Nation exits irrational course on coal industry
It is unfortunate for the nation as a whole, not just for energy-producing states, that former President Barack Obama’s war on coal and affordable electricity is being ended after years in which it was pursued with attack-dog tenacity and yes, viciousness. Better late than never, however.
“The war on coal is over,” announced Environmental Protection Agency Administrator Scott Pruitt on Monday. He explained he plans to sign an order overriding the Clean Power Plan, which the Obama administration had viewed as the killing blow in its offensive against coal mining and use of the fuel at power plants.
Throughout his eight years in the Oval Office, Obama and the EPA used dozens of tactics in their overall strategy. They ranged from irrational limits on mining itself to new restrictions on power plant emissions. Meanwhile, they pumped billions of dollars in taxpayer subsidies to so-called “alternatives” including solar and wind power.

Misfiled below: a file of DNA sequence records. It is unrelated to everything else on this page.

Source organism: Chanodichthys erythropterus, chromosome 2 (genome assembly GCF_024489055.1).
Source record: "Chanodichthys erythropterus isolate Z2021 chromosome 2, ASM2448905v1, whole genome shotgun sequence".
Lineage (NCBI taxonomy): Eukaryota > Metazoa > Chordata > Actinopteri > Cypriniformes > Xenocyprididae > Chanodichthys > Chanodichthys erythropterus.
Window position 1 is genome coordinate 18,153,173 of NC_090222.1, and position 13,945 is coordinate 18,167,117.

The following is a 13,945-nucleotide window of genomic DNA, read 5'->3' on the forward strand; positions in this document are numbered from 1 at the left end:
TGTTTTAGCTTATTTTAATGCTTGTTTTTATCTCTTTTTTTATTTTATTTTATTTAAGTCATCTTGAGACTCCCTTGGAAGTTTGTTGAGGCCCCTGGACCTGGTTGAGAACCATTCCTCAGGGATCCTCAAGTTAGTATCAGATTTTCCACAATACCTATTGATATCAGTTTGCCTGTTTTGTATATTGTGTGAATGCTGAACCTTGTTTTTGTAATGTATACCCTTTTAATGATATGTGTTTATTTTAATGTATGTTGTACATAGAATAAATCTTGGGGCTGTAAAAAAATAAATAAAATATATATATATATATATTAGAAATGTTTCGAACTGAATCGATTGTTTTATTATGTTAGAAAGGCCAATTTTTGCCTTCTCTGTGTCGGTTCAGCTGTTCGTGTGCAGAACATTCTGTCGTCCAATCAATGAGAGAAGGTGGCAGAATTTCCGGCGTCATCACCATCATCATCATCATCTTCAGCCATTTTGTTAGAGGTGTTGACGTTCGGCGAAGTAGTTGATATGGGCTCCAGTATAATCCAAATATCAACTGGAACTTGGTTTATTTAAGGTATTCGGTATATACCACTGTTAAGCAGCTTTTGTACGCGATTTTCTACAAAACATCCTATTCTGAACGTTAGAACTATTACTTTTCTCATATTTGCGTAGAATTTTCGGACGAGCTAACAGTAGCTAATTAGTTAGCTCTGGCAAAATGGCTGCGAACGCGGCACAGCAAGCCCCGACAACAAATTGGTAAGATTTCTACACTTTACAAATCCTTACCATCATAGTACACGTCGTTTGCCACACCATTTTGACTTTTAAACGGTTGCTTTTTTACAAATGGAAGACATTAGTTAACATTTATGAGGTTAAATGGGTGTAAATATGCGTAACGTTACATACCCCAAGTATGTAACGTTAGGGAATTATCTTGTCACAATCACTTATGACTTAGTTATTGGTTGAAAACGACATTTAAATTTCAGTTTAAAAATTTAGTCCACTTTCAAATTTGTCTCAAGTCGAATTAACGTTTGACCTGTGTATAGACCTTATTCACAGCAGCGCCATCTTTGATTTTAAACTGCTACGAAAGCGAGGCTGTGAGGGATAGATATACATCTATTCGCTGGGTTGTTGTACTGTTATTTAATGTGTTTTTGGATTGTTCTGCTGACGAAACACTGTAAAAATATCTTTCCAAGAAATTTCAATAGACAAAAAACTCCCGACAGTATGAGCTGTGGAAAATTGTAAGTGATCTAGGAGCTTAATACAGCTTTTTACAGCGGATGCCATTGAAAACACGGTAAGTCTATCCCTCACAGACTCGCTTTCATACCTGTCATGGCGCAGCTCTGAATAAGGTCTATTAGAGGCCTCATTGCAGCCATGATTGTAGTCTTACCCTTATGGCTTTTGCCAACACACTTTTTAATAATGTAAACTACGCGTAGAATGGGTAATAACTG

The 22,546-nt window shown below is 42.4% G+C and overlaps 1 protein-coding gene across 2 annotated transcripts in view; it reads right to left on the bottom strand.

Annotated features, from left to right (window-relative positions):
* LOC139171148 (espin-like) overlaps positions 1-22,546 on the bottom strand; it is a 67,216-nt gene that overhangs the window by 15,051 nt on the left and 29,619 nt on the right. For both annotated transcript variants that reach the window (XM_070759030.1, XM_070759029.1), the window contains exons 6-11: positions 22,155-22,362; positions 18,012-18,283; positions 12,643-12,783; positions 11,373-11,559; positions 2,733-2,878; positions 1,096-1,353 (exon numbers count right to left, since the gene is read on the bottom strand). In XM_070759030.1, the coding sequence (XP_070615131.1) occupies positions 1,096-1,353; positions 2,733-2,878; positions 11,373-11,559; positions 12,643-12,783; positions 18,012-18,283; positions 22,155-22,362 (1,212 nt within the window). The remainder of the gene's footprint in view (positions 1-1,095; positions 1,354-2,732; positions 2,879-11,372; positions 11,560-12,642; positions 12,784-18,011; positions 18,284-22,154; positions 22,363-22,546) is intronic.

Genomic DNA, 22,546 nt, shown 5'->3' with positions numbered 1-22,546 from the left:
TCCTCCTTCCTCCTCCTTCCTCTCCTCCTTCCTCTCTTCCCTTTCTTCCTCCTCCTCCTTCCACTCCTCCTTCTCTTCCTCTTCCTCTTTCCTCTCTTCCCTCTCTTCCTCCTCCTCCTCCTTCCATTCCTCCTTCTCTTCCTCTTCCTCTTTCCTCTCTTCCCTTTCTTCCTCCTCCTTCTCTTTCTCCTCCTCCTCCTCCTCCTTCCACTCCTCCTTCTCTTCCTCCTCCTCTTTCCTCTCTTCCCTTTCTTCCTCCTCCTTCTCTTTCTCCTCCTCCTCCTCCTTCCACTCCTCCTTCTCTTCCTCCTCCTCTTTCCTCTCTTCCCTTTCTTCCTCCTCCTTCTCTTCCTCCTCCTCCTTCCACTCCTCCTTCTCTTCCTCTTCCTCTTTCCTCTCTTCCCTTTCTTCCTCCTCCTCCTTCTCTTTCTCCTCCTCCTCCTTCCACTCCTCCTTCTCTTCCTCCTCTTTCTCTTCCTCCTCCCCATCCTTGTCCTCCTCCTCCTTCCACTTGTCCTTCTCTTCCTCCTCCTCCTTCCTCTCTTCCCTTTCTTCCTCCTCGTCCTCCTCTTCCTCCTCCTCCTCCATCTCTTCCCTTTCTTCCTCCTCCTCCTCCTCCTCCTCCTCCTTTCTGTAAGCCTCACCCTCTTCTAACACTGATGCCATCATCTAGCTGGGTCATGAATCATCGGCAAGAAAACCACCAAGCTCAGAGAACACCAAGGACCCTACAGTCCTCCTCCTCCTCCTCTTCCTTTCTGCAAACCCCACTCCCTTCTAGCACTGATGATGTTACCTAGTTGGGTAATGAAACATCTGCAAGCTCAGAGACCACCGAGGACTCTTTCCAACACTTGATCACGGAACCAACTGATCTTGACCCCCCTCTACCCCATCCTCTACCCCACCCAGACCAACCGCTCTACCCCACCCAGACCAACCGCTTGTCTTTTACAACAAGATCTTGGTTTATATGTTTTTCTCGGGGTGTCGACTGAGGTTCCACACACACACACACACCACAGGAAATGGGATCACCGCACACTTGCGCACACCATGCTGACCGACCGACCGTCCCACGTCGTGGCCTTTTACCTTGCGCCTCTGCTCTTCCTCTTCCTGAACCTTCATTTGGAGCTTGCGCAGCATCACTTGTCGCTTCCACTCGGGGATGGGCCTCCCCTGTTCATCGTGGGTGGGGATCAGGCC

Millions of Americans, many of whom do not live in coal states, are paying higher electric bills because of Obama’s vendetta. Entire counties in coal states such as West Virginia and Ohio have had their economies devastated.
Pruitt’s order, backed by several other pro-coal actions by President Donald Trump, is important. It may save a few coal-fired power plants and a few miners’ jobs. It also allows the nation to pursue an “all-of-the-above” energy policy instead of wiping one of our most abundant resources out of the strategy.
It was clear early in Obama’s presidency that the rationale behind his war on coal was personal preference and special interest politics, not scientific necessity. Obama had decided to wipe out what he felt was a “dirty” industry, and he was determined to make that happen. He very nearly did, in terms of using coal to supply electricity. It is never too late to correct a mistake, and that is precisely what Pruitt is doing.